Every day for nearly three decades now I have been answering questions from players, giving free initial conversations, and giving support to those who truly want to chase their dream.
Sometimes the questions come email, text message, social media message, phone calls, and still even the occasional snail mail. Many times, the questions are the same, or similar to the questions I have been asked for these many years.
If you want to change where you are, you have to change what you are doing.
It really is a simple concept. Yet so many cannot grasp that to go through and repeat what you have already done without positive results, is simply a recipe for another failure in the future.
If you continue to make a right hand turn at every corner, you will be back where you began after four right hand turns. This exercise works just as well for a left-hand turn.
Just last week I spoke to a family who for the last two years have gone to three “pre-draft” camps with the same three teams. Their reasoning was that the player made it to the “all-star” game in all three camps last year. So, they figured he would have a good showing again.
A reasonable line of thinking really. But flawed in its foundation.
If the player was of real interest, why didn’t the team stay in contact with him all last season? Why wasn’t he drafted? Why not get invited right to main camp? Without this information, why would you return to something that did not work?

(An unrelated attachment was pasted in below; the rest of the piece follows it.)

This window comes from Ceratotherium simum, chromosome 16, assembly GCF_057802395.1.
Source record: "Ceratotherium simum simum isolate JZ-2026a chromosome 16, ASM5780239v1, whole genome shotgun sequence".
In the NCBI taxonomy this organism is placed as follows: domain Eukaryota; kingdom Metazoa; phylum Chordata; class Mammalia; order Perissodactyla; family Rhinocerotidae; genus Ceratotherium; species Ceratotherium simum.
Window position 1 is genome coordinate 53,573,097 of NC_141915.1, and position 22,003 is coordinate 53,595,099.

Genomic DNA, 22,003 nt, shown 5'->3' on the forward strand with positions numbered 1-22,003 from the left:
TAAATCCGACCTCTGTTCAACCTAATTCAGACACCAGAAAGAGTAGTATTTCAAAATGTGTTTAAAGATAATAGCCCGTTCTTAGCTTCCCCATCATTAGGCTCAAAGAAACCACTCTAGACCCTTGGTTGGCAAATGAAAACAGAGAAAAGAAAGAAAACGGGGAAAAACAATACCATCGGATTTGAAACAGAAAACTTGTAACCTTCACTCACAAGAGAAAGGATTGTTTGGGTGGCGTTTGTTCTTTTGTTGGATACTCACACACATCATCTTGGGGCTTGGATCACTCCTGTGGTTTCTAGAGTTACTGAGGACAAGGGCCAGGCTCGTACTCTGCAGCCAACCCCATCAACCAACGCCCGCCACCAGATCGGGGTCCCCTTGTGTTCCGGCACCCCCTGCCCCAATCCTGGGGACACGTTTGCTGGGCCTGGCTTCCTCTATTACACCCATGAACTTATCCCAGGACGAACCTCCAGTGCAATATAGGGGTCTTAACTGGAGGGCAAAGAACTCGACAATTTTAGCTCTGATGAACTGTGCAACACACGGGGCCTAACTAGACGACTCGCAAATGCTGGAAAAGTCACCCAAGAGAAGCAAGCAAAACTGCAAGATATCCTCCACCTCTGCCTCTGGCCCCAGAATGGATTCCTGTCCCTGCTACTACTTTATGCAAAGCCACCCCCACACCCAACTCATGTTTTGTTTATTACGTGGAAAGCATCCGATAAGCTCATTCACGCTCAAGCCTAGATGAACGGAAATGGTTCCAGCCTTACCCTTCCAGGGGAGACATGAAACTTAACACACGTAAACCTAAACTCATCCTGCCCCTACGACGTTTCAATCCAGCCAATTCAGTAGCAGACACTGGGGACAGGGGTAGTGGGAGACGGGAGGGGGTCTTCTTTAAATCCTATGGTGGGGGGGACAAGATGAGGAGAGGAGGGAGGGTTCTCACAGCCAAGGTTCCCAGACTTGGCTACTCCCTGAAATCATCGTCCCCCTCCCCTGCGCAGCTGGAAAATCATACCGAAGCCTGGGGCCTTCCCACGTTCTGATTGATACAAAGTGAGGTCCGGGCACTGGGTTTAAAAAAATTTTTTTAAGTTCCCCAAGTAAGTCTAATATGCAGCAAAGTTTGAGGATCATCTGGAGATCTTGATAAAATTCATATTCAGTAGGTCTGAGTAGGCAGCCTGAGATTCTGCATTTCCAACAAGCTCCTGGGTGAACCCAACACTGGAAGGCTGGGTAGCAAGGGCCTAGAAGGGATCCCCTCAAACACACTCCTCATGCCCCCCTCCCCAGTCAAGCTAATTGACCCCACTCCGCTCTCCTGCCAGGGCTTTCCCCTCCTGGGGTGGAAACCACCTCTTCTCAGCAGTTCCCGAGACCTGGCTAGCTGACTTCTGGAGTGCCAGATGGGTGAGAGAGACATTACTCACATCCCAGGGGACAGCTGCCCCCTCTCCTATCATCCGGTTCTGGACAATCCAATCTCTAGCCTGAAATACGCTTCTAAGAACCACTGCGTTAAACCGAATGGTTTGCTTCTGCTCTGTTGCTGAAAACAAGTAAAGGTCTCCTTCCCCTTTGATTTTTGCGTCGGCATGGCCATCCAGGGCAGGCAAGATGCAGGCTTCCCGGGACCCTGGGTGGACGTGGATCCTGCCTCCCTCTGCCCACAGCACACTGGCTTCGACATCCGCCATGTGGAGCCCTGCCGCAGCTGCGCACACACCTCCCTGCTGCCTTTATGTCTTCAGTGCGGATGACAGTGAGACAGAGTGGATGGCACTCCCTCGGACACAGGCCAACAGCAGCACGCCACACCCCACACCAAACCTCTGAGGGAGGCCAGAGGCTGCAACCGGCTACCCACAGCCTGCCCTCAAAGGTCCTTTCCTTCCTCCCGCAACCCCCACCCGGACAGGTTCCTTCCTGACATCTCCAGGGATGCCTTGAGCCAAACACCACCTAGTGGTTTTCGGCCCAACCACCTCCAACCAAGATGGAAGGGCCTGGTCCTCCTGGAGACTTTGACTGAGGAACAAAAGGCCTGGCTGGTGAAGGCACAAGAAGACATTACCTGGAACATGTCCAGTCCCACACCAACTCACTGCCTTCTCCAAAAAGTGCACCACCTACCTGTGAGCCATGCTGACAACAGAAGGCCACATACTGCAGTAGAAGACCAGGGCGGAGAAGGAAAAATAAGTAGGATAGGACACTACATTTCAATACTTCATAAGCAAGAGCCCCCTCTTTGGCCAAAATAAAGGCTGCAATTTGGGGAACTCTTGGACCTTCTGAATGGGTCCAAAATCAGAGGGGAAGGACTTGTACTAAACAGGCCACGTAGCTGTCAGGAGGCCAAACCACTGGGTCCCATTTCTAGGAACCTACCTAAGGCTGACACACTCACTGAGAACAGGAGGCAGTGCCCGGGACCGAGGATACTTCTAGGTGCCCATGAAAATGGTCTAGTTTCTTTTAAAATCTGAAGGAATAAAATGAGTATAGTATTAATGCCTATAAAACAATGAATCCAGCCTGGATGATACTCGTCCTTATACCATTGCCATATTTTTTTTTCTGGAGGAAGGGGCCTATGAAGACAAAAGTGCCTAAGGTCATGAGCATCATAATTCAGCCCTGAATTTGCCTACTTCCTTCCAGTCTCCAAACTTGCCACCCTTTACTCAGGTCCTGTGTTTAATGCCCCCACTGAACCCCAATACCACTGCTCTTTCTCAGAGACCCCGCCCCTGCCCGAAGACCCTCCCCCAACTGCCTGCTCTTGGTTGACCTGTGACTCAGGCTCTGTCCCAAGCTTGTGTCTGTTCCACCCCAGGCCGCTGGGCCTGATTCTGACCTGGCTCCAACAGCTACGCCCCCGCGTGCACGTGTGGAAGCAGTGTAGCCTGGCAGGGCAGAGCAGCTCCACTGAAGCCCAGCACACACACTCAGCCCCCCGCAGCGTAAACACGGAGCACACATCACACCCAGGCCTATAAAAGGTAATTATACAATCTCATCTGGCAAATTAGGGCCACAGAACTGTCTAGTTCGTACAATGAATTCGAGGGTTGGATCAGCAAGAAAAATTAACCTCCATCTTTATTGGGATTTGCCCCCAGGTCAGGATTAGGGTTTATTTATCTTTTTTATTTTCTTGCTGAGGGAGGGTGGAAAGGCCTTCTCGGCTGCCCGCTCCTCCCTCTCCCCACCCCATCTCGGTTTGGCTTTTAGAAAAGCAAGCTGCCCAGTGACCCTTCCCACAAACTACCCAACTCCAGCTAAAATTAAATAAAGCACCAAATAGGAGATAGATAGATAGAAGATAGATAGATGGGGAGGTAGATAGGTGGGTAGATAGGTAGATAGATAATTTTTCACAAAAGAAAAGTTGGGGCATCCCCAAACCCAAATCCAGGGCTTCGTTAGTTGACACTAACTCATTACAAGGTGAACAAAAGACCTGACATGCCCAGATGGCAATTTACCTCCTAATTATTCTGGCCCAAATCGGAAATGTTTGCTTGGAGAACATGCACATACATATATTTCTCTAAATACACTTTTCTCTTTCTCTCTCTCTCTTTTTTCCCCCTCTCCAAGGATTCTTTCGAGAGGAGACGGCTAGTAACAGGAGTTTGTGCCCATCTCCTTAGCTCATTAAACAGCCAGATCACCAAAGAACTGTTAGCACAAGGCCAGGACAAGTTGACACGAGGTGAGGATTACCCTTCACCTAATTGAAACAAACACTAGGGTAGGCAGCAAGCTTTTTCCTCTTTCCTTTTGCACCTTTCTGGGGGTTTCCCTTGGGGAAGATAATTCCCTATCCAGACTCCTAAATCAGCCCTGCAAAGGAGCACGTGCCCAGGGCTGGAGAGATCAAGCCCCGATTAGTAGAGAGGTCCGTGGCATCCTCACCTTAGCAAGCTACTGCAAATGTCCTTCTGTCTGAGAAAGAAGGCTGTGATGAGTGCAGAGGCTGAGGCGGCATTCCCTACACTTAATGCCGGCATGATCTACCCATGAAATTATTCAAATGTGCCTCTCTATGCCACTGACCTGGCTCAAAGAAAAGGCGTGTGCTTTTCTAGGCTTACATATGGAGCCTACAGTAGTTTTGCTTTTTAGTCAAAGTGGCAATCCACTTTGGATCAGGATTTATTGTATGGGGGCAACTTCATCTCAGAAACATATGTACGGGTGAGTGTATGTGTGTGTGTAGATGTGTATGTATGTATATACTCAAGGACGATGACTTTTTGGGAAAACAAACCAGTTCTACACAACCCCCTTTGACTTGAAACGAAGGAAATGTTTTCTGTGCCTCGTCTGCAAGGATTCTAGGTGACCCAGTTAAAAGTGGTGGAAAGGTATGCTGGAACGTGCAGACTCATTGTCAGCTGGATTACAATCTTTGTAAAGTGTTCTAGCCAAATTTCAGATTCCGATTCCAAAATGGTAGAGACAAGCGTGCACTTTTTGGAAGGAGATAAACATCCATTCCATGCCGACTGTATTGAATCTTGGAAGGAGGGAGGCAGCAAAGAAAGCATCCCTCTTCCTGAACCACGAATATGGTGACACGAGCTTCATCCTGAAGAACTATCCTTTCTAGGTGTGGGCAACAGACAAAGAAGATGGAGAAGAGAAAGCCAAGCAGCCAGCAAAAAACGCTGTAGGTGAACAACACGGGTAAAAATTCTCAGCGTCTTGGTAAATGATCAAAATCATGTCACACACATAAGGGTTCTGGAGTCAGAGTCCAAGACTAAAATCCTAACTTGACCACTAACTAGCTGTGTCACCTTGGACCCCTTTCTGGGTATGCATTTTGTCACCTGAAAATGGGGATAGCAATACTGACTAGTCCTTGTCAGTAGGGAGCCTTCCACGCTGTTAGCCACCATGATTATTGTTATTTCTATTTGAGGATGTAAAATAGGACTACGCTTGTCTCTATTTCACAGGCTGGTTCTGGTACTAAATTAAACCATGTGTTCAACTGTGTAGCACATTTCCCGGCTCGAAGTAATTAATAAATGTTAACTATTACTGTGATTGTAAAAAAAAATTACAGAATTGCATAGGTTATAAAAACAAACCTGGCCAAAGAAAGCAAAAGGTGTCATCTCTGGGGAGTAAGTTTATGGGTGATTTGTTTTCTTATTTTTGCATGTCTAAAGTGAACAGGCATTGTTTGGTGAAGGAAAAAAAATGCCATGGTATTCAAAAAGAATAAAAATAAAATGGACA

Right about now there are a lot of players who are not where they set out to be this past summer. Right now, a lot of them are realizing they wasted an entire summer chasing what everyone else was chasing, and what they had chased before.
Right now, a lot of you should be saying to yourselves that this season and next summer are not going to be a repeat. A plan will be put in place and acted on. Acted on intelligently, and not in a panicked manner.
There are also some players right now thinking they know better than me. Some parents as well. Maybe you do. I wish you luck.
Right now, there are some players and parents thinking that they cannot afford an adviser. Maybe you can’t, maybe you can. You don’t know unless you look into it.
Right now, some players and parents are saying, “but my coach says I don’t need an adviser.” If that were true, you would probably be at the next level already.
Right now, some players and parents are thinking that their current coach is their “adviser”. Really? Coaches have a direct conflict of interest and cannot effectively advocate for a player when it does not benefit the coach. Kent Hughes, the GM of the Montreal Canadiens had to give up his agency practice because the same conflict existed.
Change What You Are Doing If You Want To Change Where You Are Going – When you are ready for change, I look forward to hearing from you.
Joseph Kolodziej – Adviser